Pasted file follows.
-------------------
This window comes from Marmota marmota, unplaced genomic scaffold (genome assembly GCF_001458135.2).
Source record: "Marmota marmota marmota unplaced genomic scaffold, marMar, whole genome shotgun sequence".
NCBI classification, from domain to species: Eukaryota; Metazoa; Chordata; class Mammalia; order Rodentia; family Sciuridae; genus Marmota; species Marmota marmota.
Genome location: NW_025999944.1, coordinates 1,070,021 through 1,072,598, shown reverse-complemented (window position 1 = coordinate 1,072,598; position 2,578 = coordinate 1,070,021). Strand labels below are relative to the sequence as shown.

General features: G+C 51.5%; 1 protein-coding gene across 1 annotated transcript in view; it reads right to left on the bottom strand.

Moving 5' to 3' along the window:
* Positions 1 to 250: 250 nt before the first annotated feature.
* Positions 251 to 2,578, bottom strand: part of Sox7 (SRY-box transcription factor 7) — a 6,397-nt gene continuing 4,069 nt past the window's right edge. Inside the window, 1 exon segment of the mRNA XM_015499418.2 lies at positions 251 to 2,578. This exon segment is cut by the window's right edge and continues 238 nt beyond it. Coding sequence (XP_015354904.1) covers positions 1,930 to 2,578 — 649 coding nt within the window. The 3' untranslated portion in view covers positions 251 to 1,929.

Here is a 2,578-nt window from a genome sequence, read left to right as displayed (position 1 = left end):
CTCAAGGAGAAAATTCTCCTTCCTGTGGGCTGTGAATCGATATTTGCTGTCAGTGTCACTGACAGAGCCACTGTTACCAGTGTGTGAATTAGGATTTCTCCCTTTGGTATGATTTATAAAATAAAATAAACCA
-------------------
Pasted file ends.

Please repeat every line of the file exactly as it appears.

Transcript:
This window comes from Marmota marmota, unplaced genomic scaffold (genome assembly GCF_001458135.2).
Source record: "Marmota marmota marmota unplaced genomic scaffold, marMar, whole genome shotgun sequence".
NCBI classification, from domain to species: Eukaryota; Metazoa; Chordata; class Mammalia; order Rodentia; family Sciuridae; genus Marmota; species Marmota marmota.
Genome location: NW_025999944.1, coordinates 1,070,021 through 1,072,598, shown reverse-complemented (window position 1 = coordinate 1,072,598; position 2,578 = coordinate 1,070,021). Strand labels below are relative to the sequence as shown.

General features: G+C 51.5%; 1 protein-coding gene across 1 annotated transcript in view; it reads right to left on the bottom strand.

Moving 5' to 3' along the window:
* Positions 1 to 250: 250 nt before the first annotated feature.
* Positions 251 to 2,578, bottom strand: part of Sox7 (SRY-box transcription factor 7) — a 6,397-nt gene continuing 4,069 nt past the window's right edge. Inside the window, 1 exon segment of the mRNA XM_015499418.2 lies at positions 251 to 2,578. This exon segment is cut by the window's right edge and continues 238 nt beyond it. Coding sequence (XP_015354904.1) covers positions 1,930 to 2,578 — 649 coding nt within the window. The 3' untranslated portion in view covers positions 251 to 1,929.

Here is a 2,578-nt window from a genome sequence, read left to right as displayed (position 1 = left end):
CTCAAGGAGAAAATTCTCCTTCCTGTGGGCTGTGAATCGATATTTGCTGTCAGTGTCACTGACAGAGCCACTGTTACCAGTGTGTGAATTAGGATTTCTCCCTTTGGTATGATTTATAAAATAAAATAAACCA